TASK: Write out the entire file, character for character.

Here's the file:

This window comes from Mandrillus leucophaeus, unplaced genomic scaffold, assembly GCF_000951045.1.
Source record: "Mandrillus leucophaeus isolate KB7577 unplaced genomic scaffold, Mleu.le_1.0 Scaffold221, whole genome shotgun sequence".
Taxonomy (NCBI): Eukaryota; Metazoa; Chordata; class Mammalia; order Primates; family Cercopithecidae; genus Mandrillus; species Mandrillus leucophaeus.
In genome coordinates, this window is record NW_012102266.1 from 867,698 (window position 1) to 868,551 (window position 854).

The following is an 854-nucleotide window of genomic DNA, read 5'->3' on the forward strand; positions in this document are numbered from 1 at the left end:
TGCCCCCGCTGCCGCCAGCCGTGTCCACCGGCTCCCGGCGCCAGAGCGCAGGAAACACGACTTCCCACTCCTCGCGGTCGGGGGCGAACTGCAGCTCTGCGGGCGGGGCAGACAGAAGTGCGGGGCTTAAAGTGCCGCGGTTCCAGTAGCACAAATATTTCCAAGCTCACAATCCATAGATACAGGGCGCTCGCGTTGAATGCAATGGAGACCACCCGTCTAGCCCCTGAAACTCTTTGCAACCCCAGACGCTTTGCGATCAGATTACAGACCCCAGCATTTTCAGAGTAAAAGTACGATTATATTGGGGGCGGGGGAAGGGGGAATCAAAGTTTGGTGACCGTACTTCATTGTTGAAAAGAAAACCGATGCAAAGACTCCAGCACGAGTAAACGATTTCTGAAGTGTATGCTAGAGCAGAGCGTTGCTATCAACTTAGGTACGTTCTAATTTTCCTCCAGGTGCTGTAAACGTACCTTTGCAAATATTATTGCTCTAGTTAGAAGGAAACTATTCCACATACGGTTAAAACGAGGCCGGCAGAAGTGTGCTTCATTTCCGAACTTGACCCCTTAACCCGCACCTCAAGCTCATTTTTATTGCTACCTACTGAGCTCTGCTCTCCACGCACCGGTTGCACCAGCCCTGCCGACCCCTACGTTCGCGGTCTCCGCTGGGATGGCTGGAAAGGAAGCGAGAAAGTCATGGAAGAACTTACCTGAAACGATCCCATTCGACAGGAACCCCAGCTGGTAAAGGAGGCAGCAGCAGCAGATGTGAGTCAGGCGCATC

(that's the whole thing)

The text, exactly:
This window comes from Mandrillus leucophaeus, unplaced genomic scaffold, assembly GCF_000951045.1.
Source record: "Mandrillus leucophaeus isolate KB7577 unplaced genomic scaffold, Mleu.le_1.0 Scaffold221, whole genome shotgun sequence".
Taxonomy (NCBI): Eukaryota; Metazoa; Chordata; class Mammalia; order Primates; family Cercopithecidae; genus Mandrillus; species Mandrillus leucophaeus.
In genome coordinates, this window is record NW_012102266.1 from 867,698 (window position 1) to 868,551 (window position 854).

The following is an 854-nucleotide window of genomic DNA, read 5'->3' on the forward strand; positions in this document are numbered from 1 at the left end:
TGCCCCCGCTGCCGCCAGCCGTGTCCACCGGCTCCCGGCGCCAGAGCGCAGGAAACACGACTTCCCACTCCTCGCGGTCGGGGGCGAACTGCAGCTCTGCGGGCGGGGCAGACAGAAGTGCGGGGCTTAAAGTGCCGCGGTTCCAGTAGCACAAATATTTCCAAGCTCACAATCCATAGATACAGGGCGCTCGCGTTGAATGCAATGGAGACCACCCGTCTAGCCCCTGAAACTCTTTGCAACCCCAGACGCTTTGCGATCAGATTACAGACCCCAGCATTTTCAGAGTAAAAGTACGATTATATTGGGGGCGGGGGAAGGGGGAATCAAAGTTTGGTGACCGTACTTCATTGTTGAAAAGAAAACCGATGCAAAGACTCCAGCACGAGTAAACGATTTCTGAAGTGTATGCTAGAGCAGAGCGTTGCTATCAACTTAGGTACGTTCTAATTTTCCTCCAGGTGCTGTAAACGTACCTTTGCAAATATTATTGCTCTAGTTAGAAGGAAACTATTCCACATACGGTTAAAACGAGGCCGGCAGAAGTGTGCTTCATTTCCGAACTTGACCCCTTAACCCGCACCTCAAGCTCATTTTTATTGCTACCTACTGAGCTCTGCTCTCCACGCACCGGTTGCACCAGCCCTGCCGACCCCTACGTTCGCGGTCTCCGCTGGGATGGCTGGAAAGGAAGCGAGAAAGTCATGGAAGAACTTACCTGAAACGATCCCATTCGACAGGAACCCCAGCTGGTAAAGGAGGCAGCAGCAGCAGATGTGAGTCAGGCGCATC